Mark: Richard, sometime in the Eighties, I was dating a girl who gave me a copy of the book, which she said was the “greatest novel of all time.” I read about a third of it, tossed it on the floor, and subsequently broke up with her. So obviously the story, with its magic/tragic, hocus/pocus view of romance isn’t for me. This is not a poorly made movie. It’s lovely to look at, has some fine acting, and has a lot of good dialogue mixed in with the bad. But Richard, there’s a magic horse in it. That horse will separate those who will be enthralled by the film from those who think it’s embarrassing hooey. Guess which group I fall into?
RC: I’m with you on the Pegasus and it is a credit to the charm of Colin Farrell and Findlay that the romantic side of the tale comes alive at all. The first meeting between Peter and Beverly, over a cup of tea, is simple, effective and bristles with starry-eyed tension. More of that and less of the magic horse and I might have bought into the story. As it was I felt like I was strapped to a chair and force-fed all the Valentine’s Day episodes of “Touched by an Angel.” What did you make of Russell Crowe? He seemed like he was having fun with his demonic gangster routine, but did it work for this movie?
MB: Yes, Crowe is one of the things in the movie that worked for me. It was the casting of his boss that was ridiculous, a preposterous cameo that threw off the already precarious balance of the film. When he came onscreen, there was no turning back from its silliness. But even if I accept the movie on its own ridiculous terms, it still has a major problem. It’s like a two act play, but the two halves don’t cleave together. The second act, which happens in present day New York, feels rushed and arbitrary. At least the first act takes some time building characters and mood. What did you think of the female lead, Jessica Brown Finlay?
RC: She’s beautiful, a little frail and doesn’t get buried by the schmaltz. I thought she was nicely cast.
MB: As was William Hurt. Always nice to see him working again.
I am not a cold-hearted man. I like love stories as much as anyone and, as a fan of Say Anything, almost well up whenever I hear Peter Gabriel’s “In Your Eyes,” but the sledgehammer romance of “Winter’s Tale” left me feeling bruised rather than buoyed. What is meant to be an uplifting experience about the power of love and the triumph of good over evil felt more like being strapped to a chair and force-fed all nine seasons of “Touched by an Angel.”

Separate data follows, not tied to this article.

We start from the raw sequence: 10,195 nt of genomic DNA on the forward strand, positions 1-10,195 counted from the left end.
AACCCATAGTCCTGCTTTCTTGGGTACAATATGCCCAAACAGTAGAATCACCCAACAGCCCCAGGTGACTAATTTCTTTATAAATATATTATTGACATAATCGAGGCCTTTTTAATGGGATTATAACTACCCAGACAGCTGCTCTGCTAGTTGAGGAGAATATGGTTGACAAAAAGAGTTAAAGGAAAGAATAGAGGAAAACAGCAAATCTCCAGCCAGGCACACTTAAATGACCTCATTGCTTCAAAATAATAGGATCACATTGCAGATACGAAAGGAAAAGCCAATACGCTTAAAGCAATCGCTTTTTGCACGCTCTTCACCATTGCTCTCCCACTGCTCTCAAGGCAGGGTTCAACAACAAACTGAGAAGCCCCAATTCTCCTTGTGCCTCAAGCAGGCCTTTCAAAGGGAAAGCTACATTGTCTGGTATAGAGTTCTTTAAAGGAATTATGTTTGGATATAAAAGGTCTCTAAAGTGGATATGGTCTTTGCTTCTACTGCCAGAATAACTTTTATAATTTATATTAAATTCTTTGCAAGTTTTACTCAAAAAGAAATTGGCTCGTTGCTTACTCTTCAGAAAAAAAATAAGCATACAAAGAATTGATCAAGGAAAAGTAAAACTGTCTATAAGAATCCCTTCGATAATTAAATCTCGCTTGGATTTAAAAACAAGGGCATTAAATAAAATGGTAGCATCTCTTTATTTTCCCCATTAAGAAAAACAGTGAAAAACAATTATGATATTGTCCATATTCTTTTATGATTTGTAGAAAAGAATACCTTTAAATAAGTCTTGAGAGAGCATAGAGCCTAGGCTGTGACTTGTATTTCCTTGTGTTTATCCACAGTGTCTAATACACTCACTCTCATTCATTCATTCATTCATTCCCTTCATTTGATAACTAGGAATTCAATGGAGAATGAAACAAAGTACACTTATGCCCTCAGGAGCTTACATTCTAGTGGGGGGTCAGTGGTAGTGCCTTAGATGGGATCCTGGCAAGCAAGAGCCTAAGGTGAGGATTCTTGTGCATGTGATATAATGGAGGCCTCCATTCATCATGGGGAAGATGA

Based on the best-selling novel of the same name by Mark Helprin and brought to the screen by Oscar winning writer-turned-director Akiva Goldsman the story begins when Peter Lake (Colin Farrell), a turn-of-the-last century burglar, comes across the love of his life while robbing a mansion he thought was empty.
Beverly Penn (Downton Abbey’s Jessica Brown Findlay) the beautiful-but-doomed daughter of a wealthy newspaper tycoon, is a precocious and philosophical young woman with just months to live. He wants to save her, but first he must save himself from demonic crime lord Pearly Soames (Russell Crowe), a brutal man who wants Lake dead. Then, in a twist suggested by the Brothers Grimm, he finds himself thrust one hundred years into the future with only the faded memory of Beverly and a white guardian angel horse as company.
The opening narration let’s us know that “magic is everywhere around us.” I just wish that some of that magic had spilled into the screenplay. The movie’s mix of metaphysical romance, magic realism and demonic revenge is a strange stew that worked well in the novel but seems to have lost something in the translation to the screen. In other words, perhaps the sight of Colin Farrell flying above New York on a winged Pegasus is best left in the mind’s eye.
As silly as the movie is, and make no mistake, this is what I like to call an S.D.M.—Silly Damn Movie—Farrell and Findlay manage to bring the romantic side of the tale alive. Their first meeting, over a cup of tea, is simple, effective and bristles with sexual tension. The love story, although a bit starry-eyed, works until the magic realism takes over and the story becomes loopier and loopier. By the time the words, “Is it possible to love someone so much they can’t die?” spill from Farrell’s lips all is lost, and that’s not even an hour into the story.
Putting aside the enchanted horses and dime store spirituality for a moment, the story often requires leaps of faith that would have even terrified Evel Knievel. This is the kind of movie where mothers willingly hand over their sick children to scruffy looking strangers on the promise of a miracle. It’s the kind of movie where people accept outlandish events with a tossed off phrase like, “How’s that even possible?” It’s the kind of sloppily plotted movie that involves a level of suspension of disbelieve so off-the-charts it’s almost in outer space.
“Winter’s Tale” is a frustrating movie. It overly complicates a boy-from-the-wrong- side-of-the-tracks-meets-rich-girl story with a bunch of hocus pocus that wastes some good work from Farrell, Findlay and Russell Crowe.